Since we are talking about 1/4" tape drives

John Foust jfoust at
Fri Nov 5 12:53:46 CDT 2010

At 12:43 PM 11/5/2010, you wrote:
>Maybe - but I've found an awful lot of old systems and devices that are a bit flakey when it comes to their SCSI implementations (not to mention things which send vendor-specific commands for control and setup); personally I think I'd rather have the transfer in "user-land" than try to seamlessly integrate it with a modern protocol.

All you need to do is incorporate the blood sacrifice into the FPGA.
That's the way we fixed SCSI issues in the old days.

>I get the impression (possibly wrong!) that something like iSCSI (and a back-end PC making use of it) might get tripped up by some vintage systems, but something doing the interpretation in user-space could easily be coded to cope.

The advantage would be that there are iSCSI devices and implementations
already out there.  There are downloadable VMware appliances to handle it,
which makes the contemporary end a snap.

I think there'd be a reasonably big market for a USB breakout device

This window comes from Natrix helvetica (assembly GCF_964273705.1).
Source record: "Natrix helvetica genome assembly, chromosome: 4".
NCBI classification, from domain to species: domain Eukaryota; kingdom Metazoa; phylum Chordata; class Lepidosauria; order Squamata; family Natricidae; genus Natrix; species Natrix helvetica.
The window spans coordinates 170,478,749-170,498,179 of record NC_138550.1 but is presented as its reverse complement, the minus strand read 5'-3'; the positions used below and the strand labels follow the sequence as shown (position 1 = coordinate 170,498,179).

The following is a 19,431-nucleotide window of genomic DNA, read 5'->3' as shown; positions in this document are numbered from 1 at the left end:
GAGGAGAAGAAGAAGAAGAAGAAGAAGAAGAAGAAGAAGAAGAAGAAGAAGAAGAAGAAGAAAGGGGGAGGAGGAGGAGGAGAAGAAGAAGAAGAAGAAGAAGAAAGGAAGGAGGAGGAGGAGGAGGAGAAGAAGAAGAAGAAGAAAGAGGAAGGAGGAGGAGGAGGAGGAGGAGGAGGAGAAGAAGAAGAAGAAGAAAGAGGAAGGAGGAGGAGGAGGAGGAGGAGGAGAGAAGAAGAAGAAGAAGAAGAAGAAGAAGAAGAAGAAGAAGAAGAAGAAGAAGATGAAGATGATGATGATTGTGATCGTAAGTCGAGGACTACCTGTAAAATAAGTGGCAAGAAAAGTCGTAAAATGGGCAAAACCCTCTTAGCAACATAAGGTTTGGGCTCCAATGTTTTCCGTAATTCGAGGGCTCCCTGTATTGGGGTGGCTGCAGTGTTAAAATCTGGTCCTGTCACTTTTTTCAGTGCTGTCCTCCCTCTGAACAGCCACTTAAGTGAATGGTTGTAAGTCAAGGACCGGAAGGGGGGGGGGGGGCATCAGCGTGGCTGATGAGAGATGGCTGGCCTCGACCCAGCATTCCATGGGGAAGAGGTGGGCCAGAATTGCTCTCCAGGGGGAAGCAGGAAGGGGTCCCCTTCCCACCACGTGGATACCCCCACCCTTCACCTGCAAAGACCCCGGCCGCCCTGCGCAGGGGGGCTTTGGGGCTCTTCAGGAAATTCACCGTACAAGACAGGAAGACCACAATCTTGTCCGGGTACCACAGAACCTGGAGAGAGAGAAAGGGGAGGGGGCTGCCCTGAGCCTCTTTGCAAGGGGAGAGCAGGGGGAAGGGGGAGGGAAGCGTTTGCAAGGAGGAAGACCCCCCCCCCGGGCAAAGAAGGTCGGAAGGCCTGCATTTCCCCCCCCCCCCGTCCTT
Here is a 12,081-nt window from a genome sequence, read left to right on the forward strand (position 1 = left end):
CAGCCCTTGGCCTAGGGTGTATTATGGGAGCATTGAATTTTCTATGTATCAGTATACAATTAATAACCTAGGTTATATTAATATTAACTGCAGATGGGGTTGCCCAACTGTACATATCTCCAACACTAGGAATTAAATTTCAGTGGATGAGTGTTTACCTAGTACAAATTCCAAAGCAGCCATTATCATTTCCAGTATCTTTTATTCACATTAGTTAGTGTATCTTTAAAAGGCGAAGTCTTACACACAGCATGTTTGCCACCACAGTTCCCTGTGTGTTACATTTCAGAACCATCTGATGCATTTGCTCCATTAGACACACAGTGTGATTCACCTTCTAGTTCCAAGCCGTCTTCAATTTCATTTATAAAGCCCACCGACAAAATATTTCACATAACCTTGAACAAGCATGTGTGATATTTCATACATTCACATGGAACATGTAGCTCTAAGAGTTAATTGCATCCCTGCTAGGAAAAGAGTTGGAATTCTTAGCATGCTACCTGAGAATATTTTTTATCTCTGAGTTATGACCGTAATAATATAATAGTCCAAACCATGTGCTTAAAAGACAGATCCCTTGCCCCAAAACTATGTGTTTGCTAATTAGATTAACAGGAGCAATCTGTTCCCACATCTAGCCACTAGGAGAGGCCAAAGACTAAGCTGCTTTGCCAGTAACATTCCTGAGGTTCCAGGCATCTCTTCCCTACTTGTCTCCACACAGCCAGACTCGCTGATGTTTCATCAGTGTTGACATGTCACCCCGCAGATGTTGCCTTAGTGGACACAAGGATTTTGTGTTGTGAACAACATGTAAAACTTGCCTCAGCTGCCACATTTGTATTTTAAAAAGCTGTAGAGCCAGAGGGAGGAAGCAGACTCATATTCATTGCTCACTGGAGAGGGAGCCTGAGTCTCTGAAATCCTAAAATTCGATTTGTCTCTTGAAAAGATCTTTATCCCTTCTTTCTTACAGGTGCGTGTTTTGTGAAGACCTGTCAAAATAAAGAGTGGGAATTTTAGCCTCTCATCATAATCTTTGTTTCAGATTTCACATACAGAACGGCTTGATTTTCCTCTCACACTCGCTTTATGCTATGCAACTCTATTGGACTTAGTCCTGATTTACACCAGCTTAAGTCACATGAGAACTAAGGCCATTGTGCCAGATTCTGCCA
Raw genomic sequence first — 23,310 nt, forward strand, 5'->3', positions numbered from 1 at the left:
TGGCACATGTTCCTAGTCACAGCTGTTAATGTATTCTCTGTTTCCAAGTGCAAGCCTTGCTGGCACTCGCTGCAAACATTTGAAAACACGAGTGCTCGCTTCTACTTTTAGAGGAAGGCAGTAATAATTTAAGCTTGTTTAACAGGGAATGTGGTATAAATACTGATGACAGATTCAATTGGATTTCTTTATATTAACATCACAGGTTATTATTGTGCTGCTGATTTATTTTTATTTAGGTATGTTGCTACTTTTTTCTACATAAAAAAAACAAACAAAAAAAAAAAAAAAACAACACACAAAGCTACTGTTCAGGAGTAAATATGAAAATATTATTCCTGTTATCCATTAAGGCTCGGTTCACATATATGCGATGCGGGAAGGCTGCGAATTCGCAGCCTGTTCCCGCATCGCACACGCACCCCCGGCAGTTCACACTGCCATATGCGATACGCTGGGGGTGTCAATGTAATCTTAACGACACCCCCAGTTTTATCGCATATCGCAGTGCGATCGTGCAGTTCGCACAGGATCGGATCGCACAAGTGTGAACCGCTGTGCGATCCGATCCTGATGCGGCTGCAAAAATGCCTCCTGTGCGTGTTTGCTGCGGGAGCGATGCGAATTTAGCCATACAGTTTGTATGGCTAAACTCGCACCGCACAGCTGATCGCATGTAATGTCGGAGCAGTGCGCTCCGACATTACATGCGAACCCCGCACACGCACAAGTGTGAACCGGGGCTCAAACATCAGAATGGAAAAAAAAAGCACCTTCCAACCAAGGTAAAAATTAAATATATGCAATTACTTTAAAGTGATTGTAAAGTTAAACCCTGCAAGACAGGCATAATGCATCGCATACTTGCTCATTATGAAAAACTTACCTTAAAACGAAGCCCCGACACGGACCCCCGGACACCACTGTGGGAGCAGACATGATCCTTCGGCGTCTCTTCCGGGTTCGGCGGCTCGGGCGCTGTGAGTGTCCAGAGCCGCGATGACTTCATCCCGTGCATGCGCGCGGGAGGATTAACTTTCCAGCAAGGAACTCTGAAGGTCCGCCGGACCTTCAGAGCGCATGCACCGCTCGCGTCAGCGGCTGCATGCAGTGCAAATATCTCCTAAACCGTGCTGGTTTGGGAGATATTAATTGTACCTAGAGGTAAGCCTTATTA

of some kind.  I've tried several USB to IDE/SATA gizmos on dozens of
semi-flakey drives, and WinXP tends to go into la-la land if the
USB side isn't responding the way it should (which it'll do if the
hard drive isn't responding the way it should.)  

I'd pay $200-300 for a device that would show me in great detail 
what's wrong, allow for a write-protect to keep Windows from writing 
to it, and/or allow me some alternative methods of getting to the 
drive's data.  Sounds almost like some forensic recovery devices, 
but with more debugging output.  

Same for old SCSI, no?  Somewhere in my junk piles I have a SCSI 
pass-through board with an LCD display that showed a count of 
blocks read/written.  Why not more info?

- John

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